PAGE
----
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Half a century ago, Belgian Zoologist Bernard Heuvelmans first codified cryptozoology in his book On the Track of Unknown Animals.

The Centre for Fortean Zoology (CFZ) are still on the track, and have been since 1992. But as if chasing unknown animals wasn't enough, we are involved in education, conservation, and good old-fashioned natural history! We already have three journals, the largest cryptozoological publishing house in the world, CFZtv, and the largest cryptozoological conference in the English-speaking world, but in January 2009 someone suggested that we started a daily online magazine! The CFZ bloggo is a collaborative effort by a coalition of members, friends, and supporters of the CFZ, and covers all the subjects with which we deal, with a smattering of music, high strangeness and surreal humour to make up the mix.

It is edited by CFZ Director Jon Downes, and subbed by the lovely Lizzy Bitakara'mire (formerly Clancy), scourge of improper syntax. The daily newsblog is edited by Corinna Downes, head administratrix of the CFZ, and the indexing is done by Lee Canty and Kathy Imbriani. There is regular news from the CFZ Mystery Cat study group, and regular fortean bird news from 'The Watcher of the Skies'. Regular bloggers include Dr Karl Shuker, Dale Drinnon, Richard Muirhead and Richard Freeman.The CFZ bloggo is updated daily, and there's nothing quite like it anywhere else. Come and join us...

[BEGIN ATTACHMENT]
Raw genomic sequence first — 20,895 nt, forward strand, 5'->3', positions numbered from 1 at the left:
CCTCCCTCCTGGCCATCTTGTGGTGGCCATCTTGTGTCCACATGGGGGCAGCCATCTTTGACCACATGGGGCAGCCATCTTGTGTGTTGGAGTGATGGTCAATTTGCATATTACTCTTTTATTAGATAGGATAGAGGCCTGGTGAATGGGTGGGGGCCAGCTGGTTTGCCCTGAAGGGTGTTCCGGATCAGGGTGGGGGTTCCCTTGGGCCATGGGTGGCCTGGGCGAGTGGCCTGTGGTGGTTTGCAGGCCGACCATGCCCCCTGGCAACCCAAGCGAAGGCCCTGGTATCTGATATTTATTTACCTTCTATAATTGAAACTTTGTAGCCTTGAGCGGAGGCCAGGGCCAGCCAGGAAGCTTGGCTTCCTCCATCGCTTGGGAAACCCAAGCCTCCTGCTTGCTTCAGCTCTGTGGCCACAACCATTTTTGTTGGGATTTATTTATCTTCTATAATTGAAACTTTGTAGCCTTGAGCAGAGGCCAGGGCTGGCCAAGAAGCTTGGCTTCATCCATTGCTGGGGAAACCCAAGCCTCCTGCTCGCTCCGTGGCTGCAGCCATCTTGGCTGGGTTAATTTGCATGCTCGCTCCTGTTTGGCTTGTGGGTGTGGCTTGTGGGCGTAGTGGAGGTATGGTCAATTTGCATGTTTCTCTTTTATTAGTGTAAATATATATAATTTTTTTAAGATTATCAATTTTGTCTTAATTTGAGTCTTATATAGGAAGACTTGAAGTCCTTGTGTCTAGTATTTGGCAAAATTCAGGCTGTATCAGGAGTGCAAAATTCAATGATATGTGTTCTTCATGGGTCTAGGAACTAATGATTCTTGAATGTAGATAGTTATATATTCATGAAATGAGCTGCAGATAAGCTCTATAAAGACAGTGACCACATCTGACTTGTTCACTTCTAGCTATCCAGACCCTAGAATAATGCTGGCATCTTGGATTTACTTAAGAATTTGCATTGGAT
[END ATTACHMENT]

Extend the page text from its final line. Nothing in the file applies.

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Tuesday, March 16, 2010

Joseph and his technicolour dreamtoad, and other friends.

The following appeared in the Daily Express....

'A TECHNICOLOR frog has been found Down Under - 30 years after it was thought to have become extinct. The yellow-spotted tree frogs - all 100 of them - were found in New South Wales, proof that there is life after death.

'ONE of my favourite animals has been given a lifeline by British taxpayers. The Mountain Chicken - a giant frog which barks like a dog and raises its tadpoles - has won a grant from Britain's Darwin Initiative. I held one in the rainforest on the Caribbean island of Montserrat as a volcano erupted. The frog's skin secretes a chemical that burns any cuts on your skin, an incredible creature.'